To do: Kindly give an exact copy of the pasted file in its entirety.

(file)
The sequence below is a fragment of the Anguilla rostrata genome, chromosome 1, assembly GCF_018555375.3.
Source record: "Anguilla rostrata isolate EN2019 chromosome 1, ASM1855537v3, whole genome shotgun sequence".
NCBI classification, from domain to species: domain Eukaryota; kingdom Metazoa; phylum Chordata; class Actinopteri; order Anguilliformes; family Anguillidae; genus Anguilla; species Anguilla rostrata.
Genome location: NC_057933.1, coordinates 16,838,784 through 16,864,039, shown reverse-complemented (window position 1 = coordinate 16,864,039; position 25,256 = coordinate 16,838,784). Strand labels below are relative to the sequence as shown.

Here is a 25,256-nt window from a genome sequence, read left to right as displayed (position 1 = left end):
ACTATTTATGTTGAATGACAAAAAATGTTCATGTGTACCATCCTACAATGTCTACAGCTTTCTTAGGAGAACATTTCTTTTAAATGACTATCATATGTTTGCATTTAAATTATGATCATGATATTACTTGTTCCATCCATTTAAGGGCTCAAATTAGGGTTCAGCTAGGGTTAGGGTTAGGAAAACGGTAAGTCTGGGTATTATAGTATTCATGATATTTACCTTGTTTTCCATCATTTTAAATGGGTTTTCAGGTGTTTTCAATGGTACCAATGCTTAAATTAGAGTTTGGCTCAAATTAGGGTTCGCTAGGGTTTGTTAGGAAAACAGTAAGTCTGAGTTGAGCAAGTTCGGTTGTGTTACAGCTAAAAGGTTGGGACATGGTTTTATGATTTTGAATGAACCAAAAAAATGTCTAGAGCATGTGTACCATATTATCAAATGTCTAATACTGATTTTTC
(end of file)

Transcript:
The sequence below is a fragment of the Anguilla rostrata genome, chromosome 1, assembly GCF_018555375.3.
Source record: "Anguilla rostrata isolate EN2019 chromosome 1, ASM1855537v3, whole genome shotgun sequence".
NCBI classification, from domain to species: domain Eukaryota; kingdom Metazoa; phylum Chordata; class Actinopteri; order Anguilliformes; family Anguillidae; genus Anguilla; species Anguilla rostrata.
Genome location: NC_057933.1, coordinates 16,838,784 through 16,864,039, shown reverse-complemented (window position 1 = coordinate 16,864,039; position 25,256 = coordinate 16,838,784). Strand labels below are relative to the sequence as shown.

Here is a 25,256-nt window from a genome sequence, read left to right as displayed (position 1 = left end):
ACTATTTATGTTGAATGACAAAAAATGTTCATGTGTACCATCCTACAATGTCTACAGCTTTCTTAGGAGAACATTTCTTTTAAATGACTATCATATGTTTGCATTTAAATTATGATCATGATATTACTTGTTCCATCCATTTAAGGGCTCAAATTAGGGTTCAGCTAGGGTTAGGGTTAGGAAAACGGTAAGTCTGGGTATTATAGTATTCATGATATTTACCTTGTTTTCCATCATTTTAAATGGGTTTTCAGGTGTTTTCAATGGTACCAATGCTTAAATTAGAGTTTGGCTCAAATTAGGGTTCGCTAGGGTTTGTTAGGAAAACAGTAAGTCTGAGTTGAGCAAGTTCGGTTGTGTTACAGCTAAAAGGTTGGGACATGGTTTTATGATTTTGAATGAACCAAAAAAATGTCTAGAGCATGTGTACCATATTATCAAATGTCTAATACTGATTTTTC